Implanted device predicts epilepsy seizures

For the first time, a small device implanted in the brain has accurately predicted the onset of seizures in some adults who have epilepsy and do not respond to drugs.

The small proof-of-concept study is published today in The Lancet Neurology.

‘Knowing when a seizure might happen could dramatically improve the quality of life and independence of people with epilepsy and potentially allow them to avoid dangerous situations such as driving or swimming, or to take drugs to stop seizures before they start, rather than continuously as at present,’ said lead author Mark Cook from the University of Melbourne in Australia.

The technology, developed by Seattle-based NeuroVista, is designed to detect abnormal electrical activity in the brain that precedes a seizure using electrodes implanted between the skull and brain surface which constantly monitor electrical activity (electroencephalography or EEG) data.

The electrodes are connected to a second device implanted under the skin of the chest which transmits this information wirelessly to a hand-held device that calculates the probability of a seizure.

Three coloured lights warn patients of the high (red), moderate (white), or low (blue) risk of an impending seizure.

The Australian feasibility study included 15 people with focal epilepsy, a condition where seizures start in a specific part of the brain.  Aged between 20–62 years, they experienced between two and 12 seizures per month and had not had their seizures controlled despite use of at least two anti-epileptic drugs.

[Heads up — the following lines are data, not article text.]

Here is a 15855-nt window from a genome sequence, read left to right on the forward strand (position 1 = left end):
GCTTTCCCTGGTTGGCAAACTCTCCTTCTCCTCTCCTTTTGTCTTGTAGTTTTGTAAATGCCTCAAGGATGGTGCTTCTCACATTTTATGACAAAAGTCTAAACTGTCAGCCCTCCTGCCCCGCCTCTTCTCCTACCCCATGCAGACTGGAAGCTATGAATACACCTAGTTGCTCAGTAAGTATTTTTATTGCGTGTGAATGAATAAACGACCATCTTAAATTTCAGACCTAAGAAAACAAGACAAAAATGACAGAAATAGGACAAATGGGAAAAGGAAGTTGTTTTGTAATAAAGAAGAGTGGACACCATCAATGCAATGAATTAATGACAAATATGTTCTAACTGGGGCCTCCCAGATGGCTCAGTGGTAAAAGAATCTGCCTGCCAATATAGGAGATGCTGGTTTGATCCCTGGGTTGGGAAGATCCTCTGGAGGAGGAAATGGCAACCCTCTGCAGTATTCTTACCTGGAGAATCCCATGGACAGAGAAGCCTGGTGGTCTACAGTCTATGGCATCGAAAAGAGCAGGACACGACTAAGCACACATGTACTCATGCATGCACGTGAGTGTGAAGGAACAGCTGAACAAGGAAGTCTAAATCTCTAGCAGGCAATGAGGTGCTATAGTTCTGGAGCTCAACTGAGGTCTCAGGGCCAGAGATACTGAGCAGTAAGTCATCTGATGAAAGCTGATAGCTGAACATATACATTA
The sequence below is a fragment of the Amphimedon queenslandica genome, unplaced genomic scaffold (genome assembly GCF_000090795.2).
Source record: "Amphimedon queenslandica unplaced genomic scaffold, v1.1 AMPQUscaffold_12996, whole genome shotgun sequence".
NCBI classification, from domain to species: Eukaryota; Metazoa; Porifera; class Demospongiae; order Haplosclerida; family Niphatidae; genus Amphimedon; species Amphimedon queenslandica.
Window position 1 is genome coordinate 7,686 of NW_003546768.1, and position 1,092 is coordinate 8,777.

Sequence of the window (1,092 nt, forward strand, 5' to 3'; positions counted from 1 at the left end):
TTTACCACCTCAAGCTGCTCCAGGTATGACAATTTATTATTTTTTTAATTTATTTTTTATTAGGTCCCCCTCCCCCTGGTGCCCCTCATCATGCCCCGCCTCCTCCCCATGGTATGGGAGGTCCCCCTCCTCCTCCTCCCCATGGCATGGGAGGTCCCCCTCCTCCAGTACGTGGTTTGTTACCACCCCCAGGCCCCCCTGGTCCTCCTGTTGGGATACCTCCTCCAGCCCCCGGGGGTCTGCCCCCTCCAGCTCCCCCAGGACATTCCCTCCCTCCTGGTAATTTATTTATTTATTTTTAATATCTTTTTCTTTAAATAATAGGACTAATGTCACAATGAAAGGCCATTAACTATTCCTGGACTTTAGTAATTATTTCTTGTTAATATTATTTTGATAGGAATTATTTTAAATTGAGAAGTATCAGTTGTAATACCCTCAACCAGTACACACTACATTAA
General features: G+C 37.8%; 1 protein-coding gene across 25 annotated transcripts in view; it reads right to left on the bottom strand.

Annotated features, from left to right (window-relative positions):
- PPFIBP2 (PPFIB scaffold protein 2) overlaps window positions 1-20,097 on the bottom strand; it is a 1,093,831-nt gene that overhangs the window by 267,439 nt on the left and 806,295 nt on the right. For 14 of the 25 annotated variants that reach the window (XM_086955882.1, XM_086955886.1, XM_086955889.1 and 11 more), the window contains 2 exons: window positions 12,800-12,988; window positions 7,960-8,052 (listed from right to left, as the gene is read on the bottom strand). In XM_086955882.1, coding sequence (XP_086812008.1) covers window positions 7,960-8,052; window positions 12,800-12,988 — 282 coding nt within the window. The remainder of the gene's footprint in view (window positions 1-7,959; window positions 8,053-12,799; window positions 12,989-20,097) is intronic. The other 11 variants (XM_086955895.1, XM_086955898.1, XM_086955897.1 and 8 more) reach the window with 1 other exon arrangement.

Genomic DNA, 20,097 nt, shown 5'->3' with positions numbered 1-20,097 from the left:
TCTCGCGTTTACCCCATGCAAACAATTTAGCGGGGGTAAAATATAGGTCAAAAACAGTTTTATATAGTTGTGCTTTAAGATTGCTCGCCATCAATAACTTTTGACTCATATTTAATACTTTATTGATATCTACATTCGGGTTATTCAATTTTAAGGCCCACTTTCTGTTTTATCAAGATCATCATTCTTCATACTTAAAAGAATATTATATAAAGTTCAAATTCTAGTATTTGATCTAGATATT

During the first month after surgical implant, the system was set for detection only while EEG data containing a minimum of five seizures was collected and analysed to construct an individualised algorithm to predict the likelihood of a seizure.

The researchers measured the system’s performance, clinical effectiveness, and safety for four months after implant and four months following activation.

During the initial data collection, the system correctly predicted seizures with a ‘high warning’ sensitivity (the proportion of actual positives which were correctly identified) greater than 65 per cent, and worked to a level better than chance in 11 of the 15 adults. In eight of the 11 patients who went on to have the device activated and to use the system for four months, sensitivity ranged from 56 per cent to 100 per cent.

The technology is said to appear relatively safe, with a similar safety profile to other implanted devices such as deep brain stimulators for Parkinson’s disease. Three patients experienced serious device-related adverse events, with two requiring the device to be removed.

The study revealed disparities between reported and detected events, with most participants underestimating the number of their seizures. One patient who reported having 11 seizures per month actually had 102.

According to a statement, Cook is optimistic that if the findings are replicated in larger, longer studies, this technology will improve management strategies including developing methods of preventing seizures using direct electrical stimulation or fast-acting drug therapies.